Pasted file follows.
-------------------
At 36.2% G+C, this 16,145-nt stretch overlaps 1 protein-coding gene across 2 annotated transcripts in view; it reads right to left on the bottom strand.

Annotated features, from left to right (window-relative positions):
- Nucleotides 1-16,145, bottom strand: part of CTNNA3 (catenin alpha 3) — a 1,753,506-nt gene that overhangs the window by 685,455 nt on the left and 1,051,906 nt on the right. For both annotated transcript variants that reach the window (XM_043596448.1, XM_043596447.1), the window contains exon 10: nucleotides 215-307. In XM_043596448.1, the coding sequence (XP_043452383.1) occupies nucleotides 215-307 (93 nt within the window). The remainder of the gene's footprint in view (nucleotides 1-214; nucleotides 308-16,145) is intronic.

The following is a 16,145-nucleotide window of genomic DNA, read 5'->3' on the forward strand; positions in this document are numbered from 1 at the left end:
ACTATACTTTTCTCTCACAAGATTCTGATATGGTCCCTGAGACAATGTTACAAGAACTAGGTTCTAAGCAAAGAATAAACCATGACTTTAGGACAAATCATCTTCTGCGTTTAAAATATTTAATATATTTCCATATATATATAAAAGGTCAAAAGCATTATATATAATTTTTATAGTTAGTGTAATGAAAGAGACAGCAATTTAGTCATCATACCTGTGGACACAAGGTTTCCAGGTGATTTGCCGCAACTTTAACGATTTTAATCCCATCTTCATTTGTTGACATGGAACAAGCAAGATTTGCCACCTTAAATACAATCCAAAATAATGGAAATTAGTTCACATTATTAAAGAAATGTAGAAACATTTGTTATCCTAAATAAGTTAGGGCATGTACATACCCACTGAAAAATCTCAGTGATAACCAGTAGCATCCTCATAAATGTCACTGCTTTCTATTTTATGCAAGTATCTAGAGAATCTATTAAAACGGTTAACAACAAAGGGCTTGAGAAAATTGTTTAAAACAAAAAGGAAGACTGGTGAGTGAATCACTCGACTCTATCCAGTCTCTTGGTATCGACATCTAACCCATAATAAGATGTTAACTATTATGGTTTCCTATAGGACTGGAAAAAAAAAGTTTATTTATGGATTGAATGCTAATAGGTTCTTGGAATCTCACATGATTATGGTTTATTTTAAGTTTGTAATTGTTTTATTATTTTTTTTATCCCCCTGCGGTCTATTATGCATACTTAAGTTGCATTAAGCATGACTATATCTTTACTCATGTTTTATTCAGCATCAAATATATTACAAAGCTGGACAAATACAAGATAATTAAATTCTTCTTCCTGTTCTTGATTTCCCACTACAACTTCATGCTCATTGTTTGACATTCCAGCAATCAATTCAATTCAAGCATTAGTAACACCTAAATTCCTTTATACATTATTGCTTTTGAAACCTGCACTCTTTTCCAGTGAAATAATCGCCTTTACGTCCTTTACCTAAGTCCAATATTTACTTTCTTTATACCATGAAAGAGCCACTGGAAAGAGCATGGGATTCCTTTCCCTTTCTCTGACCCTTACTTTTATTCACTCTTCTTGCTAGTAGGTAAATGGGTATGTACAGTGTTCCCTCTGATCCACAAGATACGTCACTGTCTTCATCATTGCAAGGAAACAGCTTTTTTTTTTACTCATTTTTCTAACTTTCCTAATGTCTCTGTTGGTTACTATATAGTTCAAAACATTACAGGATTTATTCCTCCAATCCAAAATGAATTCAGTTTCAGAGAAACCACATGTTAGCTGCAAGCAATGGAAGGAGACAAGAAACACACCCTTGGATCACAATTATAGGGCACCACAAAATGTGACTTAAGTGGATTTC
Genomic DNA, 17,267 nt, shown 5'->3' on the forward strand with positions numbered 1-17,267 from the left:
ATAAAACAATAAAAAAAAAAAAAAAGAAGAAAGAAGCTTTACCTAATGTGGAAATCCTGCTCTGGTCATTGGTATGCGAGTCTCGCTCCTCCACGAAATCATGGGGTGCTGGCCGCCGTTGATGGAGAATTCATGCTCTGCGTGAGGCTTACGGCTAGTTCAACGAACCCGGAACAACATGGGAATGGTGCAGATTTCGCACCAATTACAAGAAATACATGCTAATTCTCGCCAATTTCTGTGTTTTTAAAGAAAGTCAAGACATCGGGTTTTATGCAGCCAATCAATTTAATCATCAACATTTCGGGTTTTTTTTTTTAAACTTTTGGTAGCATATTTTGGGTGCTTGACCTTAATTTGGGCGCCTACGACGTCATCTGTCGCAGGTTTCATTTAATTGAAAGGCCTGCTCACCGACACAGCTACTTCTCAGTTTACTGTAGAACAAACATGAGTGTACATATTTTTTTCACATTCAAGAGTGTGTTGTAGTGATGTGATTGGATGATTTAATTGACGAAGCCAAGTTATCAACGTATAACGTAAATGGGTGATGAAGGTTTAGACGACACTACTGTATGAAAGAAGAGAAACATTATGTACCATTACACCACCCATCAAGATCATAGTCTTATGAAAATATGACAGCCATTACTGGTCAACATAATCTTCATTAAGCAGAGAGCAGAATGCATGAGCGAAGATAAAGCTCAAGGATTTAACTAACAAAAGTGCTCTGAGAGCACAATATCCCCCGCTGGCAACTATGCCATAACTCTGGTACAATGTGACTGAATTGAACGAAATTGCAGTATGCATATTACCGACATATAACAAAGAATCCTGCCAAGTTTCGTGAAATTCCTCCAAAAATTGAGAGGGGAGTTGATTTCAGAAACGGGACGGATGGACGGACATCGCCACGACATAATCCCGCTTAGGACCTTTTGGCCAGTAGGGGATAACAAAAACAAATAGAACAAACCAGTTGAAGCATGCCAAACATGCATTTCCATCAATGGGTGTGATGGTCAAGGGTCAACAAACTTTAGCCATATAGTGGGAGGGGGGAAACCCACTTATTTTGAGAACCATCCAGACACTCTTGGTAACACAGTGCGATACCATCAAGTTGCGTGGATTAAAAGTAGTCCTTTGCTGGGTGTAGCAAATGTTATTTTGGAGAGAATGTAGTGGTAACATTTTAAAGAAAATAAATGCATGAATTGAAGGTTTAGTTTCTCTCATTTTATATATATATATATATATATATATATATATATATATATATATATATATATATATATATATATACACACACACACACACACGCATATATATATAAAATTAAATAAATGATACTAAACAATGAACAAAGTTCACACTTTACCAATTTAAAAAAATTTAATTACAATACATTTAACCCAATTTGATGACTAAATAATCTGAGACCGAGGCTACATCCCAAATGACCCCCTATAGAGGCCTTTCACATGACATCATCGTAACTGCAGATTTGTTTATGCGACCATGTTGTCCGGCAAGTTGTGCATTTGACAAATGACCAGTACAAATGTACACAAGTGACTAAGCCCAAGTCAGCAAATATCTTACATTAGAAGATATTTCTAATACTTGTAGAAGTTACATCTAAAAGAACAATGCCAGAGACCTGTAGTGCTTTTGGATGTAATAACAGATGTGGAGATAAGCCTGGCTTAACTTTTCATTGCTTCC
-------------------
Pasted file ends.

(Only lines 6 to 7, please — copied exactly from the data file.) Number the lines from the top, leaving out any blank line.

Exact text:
Genomic DNA, 17,267 nt, shown 5'->3' on the forward strand with positions numbered 1-17,267 from the left:
ATAAAACAATAAAAAAAAAAAAAAAGAAGAAAGAAGCTTTACCTAATGTGGAAATCCTGCTCTGGTCATTGGTATGCGAGTCTCGCTCCTCCACGAAATCATGGGGTGCTGGCCGCCGTTGATGGAGAATTCATGCTCTGCGTGAGGCTTACGGCTAGTTCAACGAACCCGGAACAACATGGGAATGGTGCAGATTTCGCACCAATTACAAGAAATACATGCTAATTCTCGCCAATTTCTGTGTTTTTAAAGAAAGTCAAGACATCGGGTTTTATGCAGCCAATCAATTTAATCATCAACATTTCGGGTTTTTTTTTTTAAACTTTTGGTAGCATATTTTGGGTGCTTGACCTTAATTTGGGCGCCTACGACGTCATCTGTCGCAGGTTTCATTTAATTGAAAGGCCTGCTCACCGACACAGCTACTTCTCAGTTTACTGTAGAACAAACATGAGTGTACATATTTTTTTCACATTCAAGAGTGTGTTGTAGTGATGTGATTGGATGATTTAATTGACGAAGCCAAGTTATCAACGTATAACGTAAATGGGTGATGAAGGTTTAGACGACACTACTGTATGAAAGAAGAGAAACATTATGTACCATTACACCACCCATCAAGATCATAGTCTTATGAAAATATGACAGCCATTACTGGTCAACATAATCTTCATTAAGCAGAGAGCAGAATGCATGAGCGAAGATAAAGCTCAAGGATTTAACTAACAAAAGTGCTCTGAGAGCACAATATCCCCCGCTGGCAACTATGCCATAACTCTGGTACAATGTGACTGAATTGAACGAAATTGCAGTATGCATATTACCGACATATAACAAAGAATCCTGCCAAGTTTCGTGAAATTCCTCCAAAAATTGAGAGGGGAGTTGATTTCAGAAACGGGACGGATGGACGGACATCGCCACGACATAATCCCGCTTAGGACCTTTTGGCCAGTAGGGGATAACAAAAACAAATAGAACAAACCAGTTGAAGCATGCCAAACATGCATTTCCATCAATGGGTGTGATGGTCAAGGGTCAACAAACTTTAGCCATATAGTGGGAGGGGGGAAACCCACTTATTTTGAGAACCATCCAGACACTCTTGGTAACACAGTGCGATACCATCAAGTTGCGTGGATTAAAAGTAGTCCTTTGCTGGGTGTAGCAAATGTTATTTTGGAGAGAATGTAGTGGTAACATTTTAAAGAAAATAAATGCATGAATTGAAGGTTTAGTTTCTCTCATTTTATATATATATATATATATATATATATATATATATATATATATATATATATATATATATATATACACACACACACACACACGCATATATATATAAAATTAAATAAATGATACTAAACAATGAACAAAGTTCACACTTTACCAATTTAAAAAAATTTAATTACAATACATTTAACCCAATTTGATGACTAAATAATCTGAGACCGAGGCTACATCCCAAATGACCCCCTATAGAGGCCTTTCACATGACATCATCGTAACTGCAGATTTGTTTATGCGACCATGTTGTCCGGCAAGTTGTGCATTTGACAAATGACCAGTACAAATGTACACAAGTGACTAAGCCCAAGTCAGCAAATATCTTACATTAGAAGATATTTCTAATACTTGTAGAAGTTACATCTAAAAGAACAATGCCAGAGACCTGTAGTGCTTTTGGATGTAATAACAGATGTGGAGATAAGCCTGGCTTAACTTTTCATTGCTTCC